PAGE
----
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The company, which says its customers now use its streaming service more than its DVD rent-by-mail service, also announced price increases for its DVD plans that could boost its profitability.
Netflix's embrace of online streaming reflects the widespread view that DVDs are being phased out by the rise of digital film distribution - a trend that has hurt film studios, which have relied on DVD retailing as a major source of their profits. The website's latest move also could bolster the company's ability to provide a low-cost alternative to traditional cable or satellite TV subscriptions and to compete with other online video services, like Hulu LLC.
"We are now primarily a streaming video company delivering a wide selection of TV shows and films over the Internet," Netflix Chief Executive Reed Hastings said.
The new plan will cost $7.99 a month, while the prices for the 1-DVD and 2-DVDs out at a time plans will increase by $1. The 3 DVDs-plan will rise from $16.99 to $19.99 per month, something Wedbush Securities analyst Michael Pachter said would likely cost the company hundreds of thousands of subscribers.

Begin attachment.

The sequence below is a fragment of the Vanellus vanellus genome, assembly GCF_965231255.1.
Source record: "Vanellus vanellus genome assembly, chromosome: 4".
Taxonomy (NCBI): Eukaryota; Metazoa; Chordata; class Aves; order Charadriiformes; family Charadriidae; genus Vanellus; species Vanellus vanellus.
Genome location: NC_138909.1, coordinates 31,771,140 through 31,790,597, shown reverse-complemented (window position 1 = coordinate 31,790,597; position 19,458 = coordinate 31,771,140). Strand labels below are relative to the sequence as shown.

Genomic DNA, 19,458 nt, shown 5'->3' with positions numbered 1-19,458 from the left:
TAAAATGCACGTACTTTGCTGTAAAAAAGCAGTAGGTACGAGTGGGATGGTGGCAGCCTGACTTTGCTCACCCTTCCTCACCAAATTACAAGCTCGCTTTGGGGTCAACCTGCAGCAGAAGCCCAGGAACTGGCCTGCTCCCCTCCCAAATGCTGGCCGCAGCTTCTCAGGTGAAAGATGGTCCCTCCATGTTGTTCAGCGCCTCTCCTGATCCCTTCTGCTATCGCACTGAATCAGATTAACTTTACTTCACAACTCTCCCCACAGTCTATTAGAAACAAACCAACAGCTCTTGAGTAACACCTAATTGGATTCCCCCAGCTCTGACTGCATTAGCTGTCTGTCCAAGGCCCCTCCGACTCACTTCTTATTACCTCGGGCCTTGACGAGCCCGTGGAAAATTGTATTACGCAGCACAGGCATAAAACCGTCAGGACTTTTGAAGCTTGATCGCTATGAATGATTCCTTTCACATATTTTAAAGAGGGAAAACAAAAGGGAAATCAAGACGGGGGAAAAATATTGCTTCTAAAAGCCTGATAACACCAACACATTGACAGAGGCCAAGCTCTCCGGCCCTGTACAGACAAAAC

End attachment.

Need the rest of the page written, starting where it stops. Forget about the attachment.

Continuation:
"The gain Netflix gets from people who don't want a disc at all is offset by a number of people who will quit because of higher pricing," he told Reuters.
Netflix shares, which hit another all-time high Monday at $187.80, recently rose 7% to $185.18.
Analysts from Piper remain optimistic:
We believe the changes will serve to boost near-term [calendar year 2011] ARPU higher than current consensus models, and that long term, while ARPU will continue to fall, profitability per sub will improve as the streaming only service is becoming increasingly attractive.
Hudson Square research analysts were more cautious:
Given that major studios are very likely to expect increasing rates to obtain streaming only rights, we fully expect Netflix’s content costs to rise further.